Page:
Manchin is also no longer the only Democrat senator on the record in favor of a compromise with Republicans on the infrastructure bill. After a group of moderate Republicans, led by West Virginia Senator Shelley Moore Capito, came out last week with an infrastructure proposal which would cost $568 billion, Jeanne Shaheen, the Democrat senator from New Hampshire, told Yahoo Finance that she would also like to see a bipartisan deal negotiated with Republicans on infrastructure that could be paid for by a variety of funding sources, other than by hiking the corporate tax hike and the capital gains tax that Biden has proposed.


Senate Minority Leader McConnell had previously dismissed Biden’s original $2.3 trillion infrastructure package as “another multitrillion-dollar smorgasbord of liberal social engineering,” and accused Democrats of “pretty brazen misdirection” by trying to sell the bill as “a serious effort to rebuild our nation’s infrastructure.” He also accused Democrats and the Biden administration of trying to implement their extreme liberal campaign promises without a sufficient electoral mandate from the voters.

On Monday, after Biden added his $1.8 trillion American Family Plan to his original infrastructure proposal, McConnell went even further. While suggesting that Republicans would be “open to doing a roughly $600 billion package [with Democrats] which deals with what all of us agree is infrastructure,” he predicted, “I don’t think there will be any Republican support, none, zero, for the [combined] $4.1 trillion grab bag which has infrastructure in it, but a whole lot of other stuff.”

McConnell also declared that Republicans are not willing “to revisit the 2017 tax bill” and reject Biden’s proposal to pay for his spending packages by rolling back President Trump’s tax cuts.


Biden and Democrat leaders in Congress also appear to be unwilling at this point to turn back from the political course they took in February, when they publicly rejected an offer from 10 Senate Republicans to compromise on the Covid relief bill, and chose to go-it-alone by passing it without any GOP support.

Many Democrats also feel that they do not have enough time to spend months negotiating such compromises with Republicans, because their current razor-thin majorities in both the House and Senate will be very much at risk during the upcoming 2022 midterm elections. That is why Democrats are pushing hard to pass whatever liberal legislation they can now, before their fragile party unity fractures, or the outcome of the 2022 midterms closes their window of opportunity. They are also hoping that if Biden’s massive spending proposals are passed quickly enough, they will boost the economy in time to help Democrat candidates next November when voters go to the polls.

Democrat unity is already starting to fray. Leading progressives, such as New York Congresswoman Alexandria Ocasio-Cortes, complained during a recent virtual town hall for voters in her district that she found Biden’s legislative agenda to be inadequate.

AOC conceded that Biden’s early accomplishments as president, “definitely exceeded expectations that progressives had.” But then she added, “I do think that the [$2.3 trillion] infrastructure plan is too small… I think that [Biden’s] vision was right. I think that what he advanced as some of these key goals were the right ones and they were admirable ones, but I have real concerns that the actual dollars and cents and programmatic allocations in the bill don’t meet the ambition of that vision of what’s being sold.”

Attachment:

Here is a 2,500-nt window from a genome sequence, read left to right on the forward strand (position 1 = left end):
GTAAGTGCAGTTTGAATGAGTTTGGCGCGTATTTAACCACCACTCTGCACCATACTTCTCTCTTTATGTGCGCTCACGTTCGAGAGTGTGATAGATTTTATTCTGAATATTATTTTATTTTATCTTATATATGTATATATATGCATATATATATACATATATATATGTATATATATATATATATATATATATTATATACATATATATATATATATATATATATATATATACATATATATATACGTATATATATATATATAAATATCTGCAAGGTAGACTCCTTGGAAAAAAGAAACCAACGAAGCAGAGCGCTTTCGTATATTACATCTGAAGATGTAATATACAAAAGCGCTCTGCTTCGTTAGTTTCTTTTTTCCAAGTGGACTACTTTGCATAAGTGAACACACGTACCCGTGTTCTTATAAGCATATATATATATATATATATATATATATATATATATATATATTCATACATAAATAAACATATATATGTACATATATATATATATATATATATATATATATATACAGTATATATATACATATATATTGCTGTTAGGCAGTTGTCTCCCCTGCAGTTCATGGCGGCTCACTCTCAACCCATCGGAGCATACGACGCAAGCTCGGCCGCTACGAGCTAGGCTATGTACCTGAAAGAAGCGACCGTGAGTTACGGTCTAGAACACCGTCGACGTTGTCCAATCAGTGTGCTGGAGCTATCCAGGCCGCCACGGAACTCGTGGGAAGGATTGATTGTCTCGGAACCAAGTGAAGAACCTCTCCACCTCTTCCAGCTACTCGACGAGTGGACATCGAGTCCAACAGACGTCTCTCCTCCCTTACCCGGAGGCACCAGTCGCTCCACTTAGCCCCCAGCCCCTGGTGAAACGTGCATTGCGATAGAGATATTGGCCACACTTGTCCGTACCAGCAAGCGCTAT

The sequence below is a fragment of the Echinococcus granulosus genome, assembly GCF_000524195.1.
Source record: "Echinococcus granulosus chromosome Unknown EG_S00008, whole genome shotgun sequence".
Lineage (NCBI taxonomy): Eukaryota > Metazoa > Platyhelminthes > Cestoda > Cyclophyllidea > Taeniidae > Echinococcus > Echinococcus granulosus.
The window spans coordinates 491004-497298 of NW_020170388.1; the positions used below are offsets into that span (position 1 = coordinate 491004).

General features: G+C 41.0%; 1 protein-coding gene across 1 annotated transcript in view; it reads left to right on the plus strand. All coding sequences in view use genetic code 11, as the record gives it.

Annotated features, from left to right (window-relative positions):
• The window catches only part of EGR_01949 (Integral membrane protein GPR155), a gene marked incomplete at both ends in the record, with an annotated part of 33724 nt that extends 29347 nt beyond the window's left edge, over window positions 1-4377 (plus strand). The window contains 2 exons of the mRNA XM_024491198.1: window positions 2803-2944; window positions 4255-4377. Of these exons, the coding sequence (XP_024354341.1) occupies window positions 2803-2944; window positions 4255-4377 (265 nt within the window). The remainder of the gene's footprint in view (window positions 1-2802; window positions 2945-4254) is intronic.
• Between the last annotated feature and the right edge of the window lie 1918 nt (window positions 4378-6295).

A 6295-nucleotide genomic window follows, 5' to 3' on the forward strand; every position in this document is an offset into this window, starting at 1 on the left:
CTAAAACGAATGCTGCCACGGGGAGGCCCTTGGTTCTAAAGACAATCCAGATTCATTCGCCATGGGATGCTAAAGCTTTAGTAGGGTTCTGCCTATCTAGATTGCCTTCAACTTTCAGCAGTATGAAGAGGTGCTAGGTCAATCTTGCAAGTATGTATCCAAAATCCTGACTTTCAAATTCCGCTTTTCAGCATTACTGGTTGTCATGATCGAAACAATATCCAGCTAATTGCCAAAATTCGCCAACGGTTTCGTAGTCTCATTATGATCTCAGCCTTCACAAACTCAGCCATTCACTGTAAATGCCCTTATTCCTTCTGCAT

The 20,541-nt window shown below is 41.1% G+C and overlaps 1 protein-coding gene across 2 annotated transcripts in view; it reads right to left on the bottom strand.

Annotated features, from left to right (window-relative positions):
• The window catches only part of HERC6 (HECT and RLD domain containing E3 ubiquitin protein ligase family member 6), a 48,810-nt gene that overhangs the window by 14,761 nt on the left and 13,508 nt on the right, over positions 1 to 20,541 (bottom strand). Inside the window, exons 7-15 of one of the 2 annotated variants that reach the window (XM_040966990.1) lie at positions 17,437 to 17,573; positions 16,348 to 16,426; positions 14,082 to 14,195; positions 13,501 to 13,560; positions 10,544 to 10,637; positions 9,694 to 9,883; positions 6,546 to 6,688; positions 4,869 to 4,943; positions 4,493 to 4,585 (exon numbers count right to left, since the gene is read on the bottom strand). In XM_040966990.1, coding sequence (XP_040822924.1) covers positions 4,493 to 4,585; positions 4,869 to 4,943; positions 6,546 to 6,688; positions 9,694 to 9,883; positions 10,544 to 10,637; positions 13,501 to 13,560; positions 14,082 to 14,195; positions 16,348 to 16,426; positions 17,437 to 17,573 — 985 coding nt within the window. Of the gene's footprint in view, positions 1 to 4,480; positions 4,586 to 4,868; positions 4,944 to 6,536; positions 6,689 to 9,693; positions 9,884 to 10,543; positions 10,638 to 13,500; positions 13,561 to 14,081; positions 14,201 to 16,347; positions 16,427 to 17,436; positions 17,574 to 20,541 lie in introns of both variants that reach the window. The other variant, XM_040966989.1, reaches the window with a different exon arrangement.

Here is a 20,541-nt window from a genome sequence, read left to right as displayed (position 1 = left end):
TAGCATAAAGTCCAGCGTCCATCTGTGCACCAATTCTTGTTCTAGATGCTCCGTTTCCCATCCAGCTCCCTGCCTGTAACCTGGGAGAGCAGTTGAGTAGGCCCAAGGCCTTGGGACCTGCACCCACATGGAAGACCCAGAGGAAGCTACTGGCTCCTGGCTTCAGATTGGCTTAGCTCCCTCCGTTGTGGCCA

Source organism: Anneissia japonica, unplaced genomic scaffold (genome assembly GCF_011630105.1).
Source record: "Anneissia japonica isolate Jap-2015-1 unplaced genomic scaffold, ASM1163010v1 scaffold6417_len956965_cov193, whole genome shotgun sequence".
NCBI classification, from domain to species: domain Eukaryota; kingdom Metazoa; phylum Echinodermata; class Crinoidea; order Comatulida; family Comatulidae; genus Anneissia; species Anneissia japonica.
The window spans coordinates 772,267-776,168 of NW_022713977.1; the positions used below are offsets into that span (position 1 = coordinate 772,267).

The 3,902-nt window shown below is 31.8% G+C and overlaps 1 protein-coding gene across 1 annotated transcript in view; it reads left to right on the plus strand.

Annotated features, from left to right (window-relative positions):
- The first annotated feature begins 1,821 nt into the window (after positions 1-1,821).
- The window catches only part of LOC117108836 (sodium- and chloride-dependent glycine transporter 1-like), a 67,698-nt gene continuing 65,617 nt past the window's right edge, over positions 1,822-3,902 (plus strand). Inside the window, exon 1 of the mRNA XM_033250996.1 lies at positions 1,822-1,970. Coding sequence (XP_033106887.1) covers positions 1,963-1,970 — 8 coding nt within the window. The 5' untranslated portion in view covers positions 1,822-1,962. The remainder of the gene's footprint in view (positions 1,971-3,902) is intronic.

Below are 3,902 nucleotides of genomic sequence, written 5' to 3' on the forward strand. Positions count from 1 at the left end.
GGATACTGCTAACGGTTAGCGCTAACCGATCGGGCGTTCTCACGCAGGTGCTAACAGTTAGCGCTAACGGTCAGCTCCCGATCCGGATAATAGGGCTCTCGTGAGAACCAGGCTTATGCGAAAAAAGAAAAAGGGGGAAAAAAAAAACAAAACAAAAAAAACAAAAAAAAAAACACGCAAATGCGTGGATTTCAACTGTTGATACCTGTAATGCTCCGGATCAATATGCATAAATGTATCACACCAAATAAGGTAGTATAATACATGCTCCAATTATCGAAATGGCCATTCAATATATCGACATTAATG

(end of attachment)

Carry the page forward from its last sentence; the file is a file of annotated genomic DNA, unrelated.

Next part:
Progressives like AOC are starting to demand more progress toward their radical legislative goals, including eliminating the Senate filibuster, packing the Supreme Court with liberal judges, and implementing the Green New Deal, than Biden may be able to deliver without risking the support of moderate Democrat senators, such as Manchin, Shaheen, and Arizona’s Kyrsten Sinema.


Democrats are also fearful that the outcome of next year’s midterm election will result in the loss of their current majority control over at least one if not both houses of Congress. It wouldn’t take much — the Senate is already split 50-50, with Vice President Harris supplying the Democrats with the tiebreaker. The Democrat majority in the House is already so thin that an electoral swing of just a half dozen seats could easily tip it back into Republican control.

A few Democrat House seats will switch to Republicans simply because of the results of the 2020 census and the resulting loss of congressional districts in Democrat-controlled states, such as California and New York, to Republican-controlled states, such as Florida and Texas. Republican-dominated state legislatures will also be in control of the process of reapportioning the congressional districts in most states, giving the GOP additional opportunities to pick up House seats.

In addition, more than half a dozen Democrats representing competitive congressional districts around the country have already announced, or are soon expected to announce, their plans to retire or run for another elective office next year, putting their current House seats up for grabs. House Democrats who have announced their retirement include Cheri Bustos of Illinois, Filemon Vela Jr. of Texas and Ann Kirkpatrick of Arizona. Tim Ryan of Illinois plans to run for the Senate. Charlie Crist of Florida is expected to announce that he will be running for governor, and both Conor Lamb of Pennsylvania and Stephanie Murphy of Florida are also said to be considering runs for higher office.

Historical trends also predict Democrat congressional losses in the 2020 midterm election. Usually, the party which does not control the White House picks up at least a few House seats in the next midterm election. This was especially true for Democrat presidents Bill Clinton and Barack Obama, whose ambitious legislative initiatives were seen by many voters as going too far, prompting massive losses for House Democrats in the midterm elections of 1994 and 2010. Biden’s efforts to pass three hugely expensive liberal spending programs may risk the same kind of voter backlash against the Democrats in 2022.